Did you know that Gallop reports that 74 percent of employees feel disconnected and missing out on important company information and news?
Better yet, did you know most employees are ready to dig in and be amazing employees, at least for the first three months, and then they start to slack off and finally get to “who cares anyway.”
How do you keep communication fresh and lively and keep those you lead and work with delighted and engaged?
4 top secrets for effective workplace communication
You can use these at home or with friends. I have more secrets for effective workplace communication and you can find them in my webinar “Communicate to Captivate” which will help you stay at the top of your game for years to come.
Secret #1: Stay positive
Even if you want to tell someone they are not doing a great job, there are ways to talk with them, so they don’t lose a sense of self.
Example: If someone is talking way too much about trivial things in meetings and even in hallway encounters and others are getting frustrated, you can say “I think you have so many interesting and useful things to say and I’d like you to consider a goal to be to curtail your messages so they are shorter and therefore will be heard more effectively.
In this day and age, shorter is smarter and since I already know you are smart, how about giving shorter a shot.”
Secret #2: Think learning styles
One size does not fit all. There are those of you who are visual learners, those who are auditory learners and those who are kinesthetic learners.
Use all 3 ways of getting your points across. Example: For visuals paint what you say with colors. Talk about the bright rainbow of delight that the successful project will bring. Use images that spark the imagination and visual learners will love it. For auditory learners, use words like “listen to the praise that comes with a successful project.”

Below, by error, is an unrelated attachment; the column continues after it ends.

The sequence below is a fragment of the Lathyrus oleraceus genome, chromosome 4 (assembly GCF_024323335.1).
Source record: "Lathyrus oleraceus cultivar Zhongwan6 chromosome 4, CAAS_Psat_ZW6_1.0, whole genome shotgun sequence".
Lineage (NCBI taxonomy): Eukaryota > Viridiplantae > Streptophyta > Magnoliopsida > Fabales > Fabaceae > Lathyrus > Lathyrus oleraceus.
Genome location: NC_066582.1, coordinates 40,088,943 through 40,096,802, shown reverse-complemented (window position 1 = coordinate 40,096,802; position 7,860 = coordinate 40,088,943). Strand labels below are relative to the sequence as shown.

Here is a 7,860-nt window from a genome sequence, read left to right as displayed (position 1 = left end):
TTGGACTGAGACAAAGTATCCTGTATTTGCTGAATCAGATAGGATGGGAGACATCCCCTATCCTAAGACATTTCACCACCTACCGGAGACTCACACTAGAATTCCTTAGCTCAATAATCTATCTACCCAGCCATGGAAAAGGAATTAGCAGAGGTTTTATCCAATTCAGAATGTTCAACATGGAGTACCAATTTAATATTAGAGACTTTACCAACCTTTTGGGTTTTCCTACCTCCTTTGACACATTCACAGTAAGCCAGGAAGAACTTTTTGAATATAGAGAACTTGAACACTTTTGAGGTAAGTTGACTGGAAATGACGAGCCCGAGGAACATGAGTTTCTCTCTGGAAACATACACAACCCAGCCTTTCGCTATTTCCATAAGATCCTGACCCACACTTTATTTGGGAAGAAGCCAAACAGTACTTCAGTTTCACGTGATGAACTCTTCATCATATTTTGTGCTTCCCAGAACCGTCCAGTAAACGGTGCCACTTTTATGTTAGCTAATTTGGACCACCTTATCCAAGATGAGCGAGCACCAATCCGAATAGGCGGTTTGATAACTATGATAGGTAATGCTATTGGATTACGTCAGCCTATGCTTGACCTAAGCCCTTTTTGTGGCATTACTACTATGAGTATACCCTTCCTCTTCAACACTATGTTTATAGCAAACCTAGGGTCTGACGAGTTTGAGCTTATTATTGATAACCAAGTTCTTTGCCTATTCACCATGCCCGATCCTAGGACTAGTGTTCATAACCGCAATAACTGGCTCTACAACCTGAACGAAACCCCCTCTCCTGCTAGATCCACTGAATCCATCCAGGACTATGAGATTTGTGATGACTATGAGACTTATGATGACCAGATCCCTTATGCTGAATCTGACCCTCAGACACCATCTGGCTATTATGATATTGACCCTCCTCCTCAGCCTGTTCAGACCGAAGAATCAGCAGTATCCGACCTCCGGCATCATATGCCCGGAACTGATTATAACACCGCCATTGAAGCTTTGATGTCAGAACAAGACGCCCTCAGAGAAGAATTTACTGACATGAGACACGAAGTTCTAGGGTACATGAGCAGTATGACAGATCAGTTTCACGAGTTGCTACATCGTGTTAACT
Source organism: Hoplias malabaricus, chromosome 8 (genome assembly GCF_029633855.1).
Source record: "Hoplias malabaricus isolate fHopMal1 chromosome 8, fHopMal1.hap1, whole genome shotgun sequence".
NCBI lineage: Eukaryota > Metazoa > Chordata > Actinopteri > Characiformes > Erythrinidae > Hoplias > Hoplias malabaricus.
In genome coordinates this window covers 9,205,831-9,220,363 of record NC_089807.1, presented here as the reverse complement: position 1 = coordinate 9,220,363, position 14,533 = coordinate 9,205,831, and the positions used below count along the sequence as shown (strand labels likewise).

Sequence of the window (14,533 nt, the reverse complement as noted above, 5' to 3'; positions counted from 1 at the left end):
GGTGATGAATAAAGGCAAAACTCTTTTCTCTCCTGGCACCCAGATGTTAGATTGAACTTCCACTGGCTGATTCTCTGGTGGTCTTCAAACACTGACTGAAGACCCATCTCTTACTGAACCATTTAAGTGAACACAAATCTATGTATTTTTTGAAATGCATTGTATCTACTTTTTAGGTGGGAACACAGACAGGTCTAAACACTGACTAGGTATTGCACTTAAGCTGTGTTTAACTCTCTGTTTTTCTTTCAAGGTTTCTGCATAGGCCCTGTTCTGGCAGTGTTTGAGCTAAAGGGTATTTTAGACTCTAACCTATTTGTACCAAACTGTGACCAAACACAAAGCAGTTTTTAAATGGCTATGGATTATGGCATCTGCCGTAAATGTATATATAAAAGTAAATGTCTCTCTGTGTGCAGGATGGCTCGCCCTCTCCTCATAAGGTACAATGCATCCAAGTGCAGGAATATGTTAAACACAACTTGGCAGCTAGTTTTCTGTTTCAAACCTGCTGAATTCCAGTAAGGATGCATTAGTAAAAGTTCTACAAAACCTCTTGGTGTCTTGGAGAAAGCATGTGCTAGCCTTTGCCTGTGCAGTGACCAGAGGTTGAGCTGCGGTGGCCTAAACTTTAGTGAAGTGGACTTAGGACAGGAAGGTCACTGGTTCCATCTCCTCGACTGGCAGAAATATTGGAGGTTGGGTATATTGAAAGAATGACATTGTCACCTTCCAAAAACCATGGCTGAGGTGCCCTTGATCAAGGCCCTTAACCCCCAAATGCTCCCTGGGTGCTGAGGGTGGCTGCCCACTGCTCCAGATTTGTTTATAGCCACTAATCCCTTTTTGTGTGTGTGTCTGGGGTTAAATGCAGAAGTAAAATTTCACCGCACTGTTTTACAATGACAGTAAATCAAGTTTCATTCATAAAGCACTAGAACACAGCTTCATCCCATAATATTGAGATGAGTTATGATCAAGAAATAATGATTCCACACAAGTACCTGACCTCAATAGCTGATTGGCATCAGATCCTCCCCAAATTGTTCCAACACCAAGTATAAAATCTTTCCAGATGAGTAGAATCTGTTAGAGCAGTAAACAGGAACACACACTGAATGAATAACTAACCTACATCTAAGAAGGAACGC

And for the kinesthetic who love the hands-on approach, talk about the wonderful feeling of warmth that comes from knowing you have helped clients get to the next level of success.
Secret #3: Less is more
Attention spans are getting shorter and shorter. You can’t fight this trend.
Thus, being brief is a winner in the communication game. Make your messages easy to follow.
One great piece of advice I give leaders is to write down in detail what they want to say to an individual or a group, and then give what they are writing a title. Yes, like the title of a play or book. That is what you want to use as your entree and end with it also. Think about this for a minute. Think about your life story to date. What title would you give your life play (it can always be changed).
Example: The title of my play right now is “Keep Going, Keep Growing.” What would you say about your life story?
Secret #4: Have an action plan
Everyone wants and yes, needs some help with direction.
No, you don’t take them by the hand and lead, however, you do suggest where to go for more information (offer some books or articles) and give options to help them decide what to do with the information at hand.
Example: Use a story about how others have made great strides in finishing a complex project. Give hope and show folks that everyone comes to a fork in the road and with some good examples they can get over seemingly impossible barriers. Example: Talk about someone (Steve jobs comes to mind) and how he was drummed out f his own company only to return to make it a major success. Then ask whoever you are talking with what would be the first step in their own plan.
HINT: all you need is the beginning of an action plan, not a major page-turner of what to do.
Practicing and perfecting effective workplace communication is vital to how you will be received.
In “Communicate to Captivate” you get many excellent ideas on how to engage those around you to do more than they (and you) ever thought possible.
With Deep Appreciation,